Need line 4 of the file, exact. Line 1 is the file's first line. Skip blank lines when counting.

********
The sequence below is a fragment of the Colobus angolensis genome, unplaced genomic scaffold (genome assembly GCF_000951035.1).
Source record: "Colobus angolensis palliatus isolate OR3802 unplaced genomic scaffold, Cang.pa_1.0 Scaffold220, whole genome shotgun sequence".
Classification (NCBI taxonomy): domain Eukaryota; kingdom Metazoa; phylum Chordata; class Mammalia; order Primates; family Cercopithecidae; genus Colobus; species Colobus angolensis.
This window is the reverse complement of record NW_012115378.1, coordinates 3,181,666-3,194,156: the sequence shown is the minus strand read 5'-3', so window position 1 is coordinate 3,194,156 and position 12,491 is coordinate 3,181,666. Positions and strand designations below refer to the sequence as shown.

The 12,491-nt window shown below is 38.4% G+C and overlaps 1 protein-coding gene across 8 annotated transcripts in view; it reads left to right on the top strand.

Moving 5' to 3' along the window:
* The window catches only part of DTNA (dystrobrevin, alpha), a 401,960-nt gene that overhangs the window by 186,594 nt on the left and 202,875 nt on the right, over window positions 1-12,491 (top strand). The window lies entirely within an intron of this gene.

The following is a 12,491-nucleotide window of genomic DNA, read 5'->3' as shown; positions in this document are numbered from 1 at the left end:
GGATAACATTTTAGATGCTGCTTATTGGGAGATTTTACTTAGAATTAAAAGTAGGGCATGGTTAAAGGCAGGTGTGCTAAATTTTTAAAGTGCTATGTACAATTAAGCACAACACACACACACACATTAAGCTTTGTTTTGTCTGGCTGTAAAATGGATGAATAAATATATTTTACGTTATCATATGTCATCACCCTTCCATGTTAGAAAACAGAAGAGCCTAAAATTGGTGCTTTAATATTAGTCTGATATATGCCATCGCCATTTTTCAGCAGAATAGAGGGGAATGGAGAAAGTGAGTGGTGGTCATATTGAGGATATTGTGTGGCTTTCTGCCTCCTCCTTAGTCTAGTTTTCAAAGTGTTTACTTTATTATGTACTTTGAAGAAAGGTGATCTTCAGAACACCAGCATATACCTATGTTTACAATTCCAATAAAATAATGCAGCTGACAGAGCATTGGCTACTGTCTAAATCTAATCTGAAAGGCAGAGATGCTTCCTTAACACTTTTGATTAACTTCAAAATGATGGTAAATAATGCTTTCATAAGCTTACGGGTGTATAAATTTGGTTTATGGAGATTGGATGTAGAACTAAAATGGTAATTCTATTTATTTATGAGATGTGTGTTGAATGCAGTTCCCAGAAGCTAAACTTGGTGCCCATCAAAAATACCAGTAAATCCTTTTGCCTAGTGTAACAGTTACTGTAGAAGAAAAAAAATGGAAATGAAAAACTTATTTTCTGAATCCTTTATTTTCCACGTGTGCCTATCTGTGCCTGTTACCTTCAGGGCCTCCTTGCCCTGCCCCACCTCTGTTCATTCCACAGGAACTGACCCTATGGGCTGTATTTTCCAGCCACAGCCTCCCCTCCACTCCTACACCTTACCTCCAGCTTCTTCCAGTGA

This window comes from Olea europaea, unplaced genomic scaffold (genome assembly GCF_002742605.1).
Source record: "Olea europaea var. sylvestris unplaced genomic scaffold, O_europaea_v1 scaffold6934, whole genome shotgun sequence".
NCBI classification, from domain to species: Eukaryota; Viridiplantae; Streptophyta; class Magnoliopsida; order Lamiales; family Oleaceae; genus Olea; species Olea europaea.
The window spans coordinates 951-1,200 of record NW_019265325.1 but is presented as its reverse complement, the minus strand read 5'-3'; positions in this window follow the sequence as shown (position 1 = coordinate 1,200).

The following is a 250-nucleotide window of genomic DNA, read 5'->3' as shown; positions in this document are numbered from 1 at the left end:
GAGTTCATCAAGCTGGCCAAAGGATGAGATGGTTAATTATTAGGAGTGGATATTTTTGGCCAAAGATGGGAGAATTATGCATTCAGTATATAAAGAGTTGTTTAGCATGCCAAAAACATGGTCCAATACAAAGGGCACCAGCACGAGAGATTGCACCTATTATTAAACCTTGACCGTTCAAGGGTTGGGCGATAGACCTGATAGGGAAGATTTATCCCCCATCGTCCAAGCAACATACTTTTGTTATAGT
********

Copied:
This window is the reverse complement of record NW_012115378.1, coordinates 3,181,666-3,194,156: the sequence shown is the minus strand read 5'-3', so window position 1 is coordinate 3,194,156 and position 12,491 is coordinate 3,181,666. Positions and strand designations below refer to the sequence as shown.